On a similar note...
On a similar note...
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You're headed out on vacation, and when you get wherever you're going, you plan on spending money. Should you use a credit card or cash? There are pluses and minuses to each approach, but on balance, it probably makes more sense to use credit cards.
Advantages of using credit cards
Convenience: Credit cards are almost universally accepted. When you're in a strange city, you want to be spending your time seeing the sights rather than hunting for an ATM. Many banks also impose daily limits on cash withdrawals. That $400 whale-watching excursion might be out of reach if you can't pull more than $200 out of your account. If you're in a foreign country, using credit cards also relieves you of the task of converting U.S. currency to the local money.
Security: Carrying a wad of cash is rarely a good idea, especially when you're away from home and distracted to the max. If you get pickpocketed, or even just absent-minded, the cash you lose is undoubtedly gone forever. If you lose your credit card, you can call to cancel it and get a replacement expedited to you. You won't be held liable for unauthorized charges either.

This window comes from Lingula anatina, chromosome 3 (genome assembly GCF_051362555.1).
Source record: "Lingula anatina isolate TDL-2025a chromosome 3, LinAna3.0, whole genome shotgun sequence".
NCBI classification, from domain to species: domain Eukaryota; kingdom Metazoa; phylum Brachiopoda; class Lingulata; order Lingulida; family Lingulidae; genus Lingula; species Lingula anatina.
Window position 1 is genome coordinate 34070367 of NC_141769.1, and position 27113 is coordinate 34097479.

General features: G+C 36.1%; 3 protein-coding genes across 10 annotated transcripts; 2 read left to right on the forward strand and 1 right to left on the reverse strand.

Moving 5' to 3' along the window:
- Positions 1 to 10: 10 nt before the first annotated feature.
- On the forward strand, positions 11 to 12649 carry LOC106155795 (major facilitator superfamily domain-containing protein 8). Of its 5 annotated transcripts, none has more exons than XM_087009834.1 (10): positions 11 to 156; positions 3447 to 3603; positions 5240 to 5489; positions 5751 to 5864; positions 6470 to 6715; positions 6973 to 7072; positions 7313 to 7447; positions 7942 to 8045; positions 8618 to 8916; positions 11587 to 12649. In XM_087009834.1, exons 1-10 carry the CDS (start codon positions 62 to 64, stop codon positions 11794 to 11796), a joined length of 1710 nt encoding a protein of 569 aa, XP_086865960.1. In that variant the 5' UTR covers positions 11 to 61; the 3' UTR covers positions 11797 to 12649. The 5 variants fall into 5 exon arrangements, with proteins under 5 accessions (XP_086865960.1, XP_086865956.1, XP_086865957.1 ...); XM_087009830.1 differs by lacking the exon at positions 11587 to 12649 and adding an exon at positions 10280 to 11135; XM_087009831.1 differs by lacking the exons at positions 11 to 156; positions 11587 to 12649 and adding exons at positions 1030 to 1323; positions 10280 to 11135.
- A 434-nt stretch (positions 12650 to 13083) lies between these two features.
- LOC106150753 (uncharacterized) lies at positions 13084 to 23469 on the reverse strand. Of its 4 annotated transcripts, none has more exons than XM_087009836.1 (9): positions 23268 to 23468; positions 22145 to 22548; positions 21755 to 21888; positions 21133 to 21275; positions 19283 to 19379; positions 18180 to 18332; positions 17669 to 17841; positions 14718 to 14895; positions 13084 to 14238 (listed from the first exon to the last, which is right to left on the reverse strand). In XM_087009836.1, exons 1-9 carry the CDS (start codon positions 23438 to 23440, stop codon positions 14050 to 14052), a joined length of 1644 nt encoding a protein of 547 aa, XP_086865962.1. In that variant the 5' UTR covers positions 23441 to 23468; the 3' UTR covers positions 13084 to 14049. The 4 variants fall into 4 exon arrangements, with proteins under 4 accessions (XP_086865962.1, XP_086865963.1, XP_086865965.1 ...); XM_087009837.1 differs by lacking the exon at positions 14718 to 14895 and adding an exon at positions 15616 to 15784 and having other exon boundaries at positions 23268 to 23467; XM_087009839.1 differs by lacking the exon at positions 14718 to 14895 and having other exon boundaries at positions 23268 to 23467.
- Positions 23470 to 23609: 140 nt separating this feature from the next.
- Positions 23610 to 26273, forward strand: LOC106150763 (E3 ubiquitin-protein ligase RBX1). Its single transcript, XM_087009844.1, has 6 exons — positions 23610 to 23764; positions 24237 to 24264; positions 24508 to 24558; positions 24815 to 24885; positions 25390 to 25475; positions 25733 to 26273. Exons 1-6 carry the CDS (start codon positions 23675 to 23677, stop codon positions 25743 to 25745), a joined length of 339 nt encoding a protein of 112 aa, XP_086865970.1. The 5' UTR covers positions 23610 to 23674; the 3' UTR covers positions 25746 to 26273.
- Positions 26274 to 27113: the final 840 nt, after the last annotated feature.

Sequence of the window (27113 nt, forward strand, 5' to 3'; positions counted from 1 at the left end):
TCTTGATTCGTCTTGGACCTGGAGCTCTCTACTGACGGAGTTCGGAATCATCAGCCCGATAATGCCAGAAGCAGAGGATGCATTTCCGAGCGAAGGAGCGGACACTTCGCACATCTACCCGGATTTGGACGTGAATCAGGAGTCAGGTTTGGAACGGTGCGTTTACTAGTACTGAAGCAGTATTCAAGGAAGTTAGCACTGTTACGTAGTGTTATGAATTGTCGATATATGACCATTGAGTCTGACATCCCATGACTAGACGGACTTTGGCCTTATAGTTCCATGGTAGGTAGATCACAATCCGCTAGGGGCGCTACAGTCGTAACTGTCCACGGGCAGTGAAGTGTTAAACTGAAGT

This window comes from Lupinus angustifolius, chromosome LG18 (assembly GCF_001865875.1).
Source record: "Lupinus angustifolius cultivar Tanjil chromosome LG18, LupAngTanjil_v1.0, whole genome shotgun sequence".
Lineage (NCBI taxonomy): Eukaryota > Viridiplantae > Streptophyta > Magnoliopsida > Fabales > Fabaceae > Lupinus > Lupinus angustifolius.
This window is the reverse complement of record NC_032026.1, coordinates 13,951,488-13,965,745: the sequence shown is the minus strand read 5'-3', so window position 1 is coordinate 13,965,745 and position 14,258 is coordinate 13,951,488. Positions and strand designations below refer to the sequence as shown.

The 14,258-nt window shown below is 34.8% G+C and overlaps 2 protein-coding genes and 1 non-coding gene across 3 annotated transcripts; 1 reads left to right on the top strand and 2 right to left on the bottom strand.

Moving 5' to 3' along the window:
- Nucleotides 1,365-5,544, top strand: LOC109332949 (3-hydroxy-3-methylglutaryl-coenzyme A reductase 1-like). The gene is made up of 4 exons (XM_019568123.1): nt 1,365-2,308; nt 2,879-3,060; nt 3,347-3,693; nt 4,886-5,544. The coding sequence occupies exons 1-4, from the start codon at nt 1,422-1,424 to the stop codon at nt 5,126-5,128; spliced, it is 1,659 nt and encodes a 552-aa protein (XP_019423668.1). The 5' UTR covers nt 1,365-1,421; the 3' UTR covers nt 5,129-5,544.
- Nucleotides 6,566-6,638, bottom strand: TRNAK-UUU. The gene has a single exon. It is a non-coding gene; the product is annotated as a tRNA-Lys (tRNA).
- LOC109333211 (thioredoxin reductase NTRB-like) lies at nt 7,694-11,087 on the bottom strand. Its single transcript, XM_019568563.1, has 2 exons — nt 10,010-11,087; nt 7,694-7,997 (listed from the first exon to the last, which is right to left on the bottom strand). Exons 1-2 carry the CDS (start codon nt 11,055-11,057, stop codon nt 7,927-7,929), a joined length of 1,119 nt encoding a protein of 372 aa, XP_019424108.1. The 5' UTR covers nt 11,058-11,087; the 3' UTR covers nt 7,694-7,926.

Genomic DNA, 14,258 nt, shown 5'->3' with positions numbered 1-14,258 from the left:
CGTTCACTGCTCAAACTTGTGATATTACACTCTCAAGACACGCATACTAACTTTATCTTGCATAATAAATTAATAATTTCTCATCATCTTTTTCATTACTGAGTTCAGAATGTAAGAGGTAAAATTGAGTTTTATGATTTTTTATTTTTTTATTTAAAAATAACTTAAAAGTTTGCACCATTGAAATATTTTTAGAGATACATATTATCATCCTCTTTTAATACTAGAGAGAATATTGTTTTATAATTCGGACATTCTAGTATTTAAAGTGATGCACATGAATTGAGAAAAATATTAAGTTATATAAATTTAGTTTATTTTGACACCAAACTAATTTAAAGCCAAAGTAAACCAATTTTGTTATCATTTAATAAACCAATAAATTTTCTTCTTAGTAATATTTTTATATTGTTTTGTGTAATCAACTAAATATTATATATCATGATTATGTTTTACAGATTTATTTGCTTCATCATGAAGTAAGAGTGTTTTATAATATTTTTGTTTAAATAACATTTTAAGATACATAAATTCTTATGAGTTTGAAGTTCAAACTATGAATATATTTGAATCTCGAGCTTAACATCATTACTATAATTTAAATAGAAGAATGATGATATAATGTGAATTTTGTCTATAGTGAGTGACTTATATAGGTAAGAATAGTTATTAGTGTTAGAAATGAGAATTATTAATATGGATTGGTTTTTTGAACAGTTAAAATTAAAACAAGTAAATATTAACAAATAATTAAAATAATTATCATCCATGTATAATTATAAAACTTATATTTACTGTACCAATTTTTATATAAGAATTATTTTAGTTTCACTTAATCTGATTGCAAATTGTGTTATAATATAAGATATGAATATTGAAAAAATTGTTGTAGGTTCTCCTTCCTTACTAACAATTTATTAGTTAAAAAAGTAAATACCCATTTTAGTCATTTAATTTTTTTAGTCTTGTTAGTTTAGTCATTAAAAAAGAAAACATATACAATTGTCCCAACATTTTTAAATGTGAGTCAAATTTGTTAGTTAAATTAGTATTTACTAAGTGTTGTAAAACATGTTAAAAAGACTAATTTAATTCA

Arrangements: Don't expect to be able to rent a car or reserve a hotel room without a credit card. Even if it's possible, you'll be required to jump through hoops.
Rewards: If you use a rewards credit card, you'll earn cash back, points or miles on every purchase. In effect, the spending you do on this vacation could give you a head start on the next one.
Advantages of using cash
Budgeting: If you don't want to spend more than, say, $100 a day while on vacation, that might be easier to pull off if you leave the hotel room with only $100 in cash. No math required — when the cash is gone, you've hit your limit. If you find that your spending discipline breaks down when you use credit cards, cash may be a better choice.
Scam protection: By using only cash, you don't have to worry about your card being overcharged and you not finding out about it until you get home. Overcharging is a possibility anytime you use a card, but the risk may be higher in tourist areas. And unless you're scrupulously saving receipts — something not everyone does on vacation — it may be harder to prove to your credit card company after the fact.
No foreign transaction fees: This applies only if you're going outside the United States. Most credit cards charge an extra fee of up to 3% on purchases made outside the country, although you can find cards that don't.